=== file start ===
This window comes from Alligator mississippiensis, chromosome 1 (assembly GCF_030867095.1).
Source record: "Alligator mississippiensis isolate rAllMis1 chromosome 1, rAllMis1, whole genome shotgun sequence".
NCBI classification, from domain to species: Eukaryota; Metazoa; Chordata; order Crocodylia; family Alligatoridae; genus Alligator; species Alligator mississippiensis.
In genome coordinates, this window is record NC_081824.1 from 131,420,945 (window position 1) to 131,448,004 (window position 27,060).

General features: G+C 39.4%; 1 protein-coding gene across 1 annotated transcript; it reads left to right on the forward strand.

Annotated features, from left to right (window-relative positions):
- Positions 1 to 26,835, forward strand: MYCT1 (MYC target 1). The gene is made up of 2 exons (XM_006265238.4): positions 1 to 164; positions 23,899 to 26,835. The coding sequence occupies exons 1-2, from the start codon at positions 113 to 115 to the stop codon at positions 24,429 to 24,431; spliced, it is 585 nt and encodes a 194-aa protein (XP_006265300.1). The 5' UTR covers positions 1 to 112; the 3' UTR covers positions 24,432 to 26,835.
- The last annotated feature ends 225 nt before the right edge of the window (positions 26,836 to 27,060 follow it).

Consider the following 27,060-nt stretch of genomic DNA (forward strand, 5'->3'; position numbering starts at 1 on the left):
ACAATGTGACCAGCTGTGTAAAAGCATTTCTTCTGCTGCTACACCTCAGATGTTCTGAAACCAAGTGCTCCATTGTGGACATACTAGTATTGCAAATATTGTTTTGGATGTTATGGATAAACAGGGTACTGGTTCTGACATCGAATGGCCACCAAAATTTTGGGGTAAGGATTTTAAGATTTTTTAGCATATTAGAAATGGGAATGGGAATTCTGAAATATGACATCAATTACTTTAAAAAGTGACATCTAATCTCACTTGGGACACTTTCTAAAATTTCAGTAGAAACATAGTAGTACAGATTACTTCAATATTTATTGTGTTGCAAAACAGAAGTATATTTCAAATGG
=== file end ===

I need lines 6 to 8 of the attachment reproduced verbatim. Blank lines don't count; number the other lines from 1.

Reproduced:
Annotated features, from left to right (window-relative positions):
- Positions 1 to 26,835, forward strand: MYCT1 (MYC target 1). The gene is made up of 2 exons (XM_006265238.4): positions 1 to 164; positions 23,899 to 26,835. The coding sequence occupies exons 1-2, from the start codon at positions 113 to 115 to the stop codon at positions 24,429 to 24,431; spliced, it is 585 nt and encodes a 194-aa protein (XP_006265300.1). The 5' UTR covers positions 1 to 112; the 3' UTR covers positions 24,432 to 26,835.
- The last annotated feature ends 225 nt before the right edge of the window (positions 26,836 to 27,060 follow it).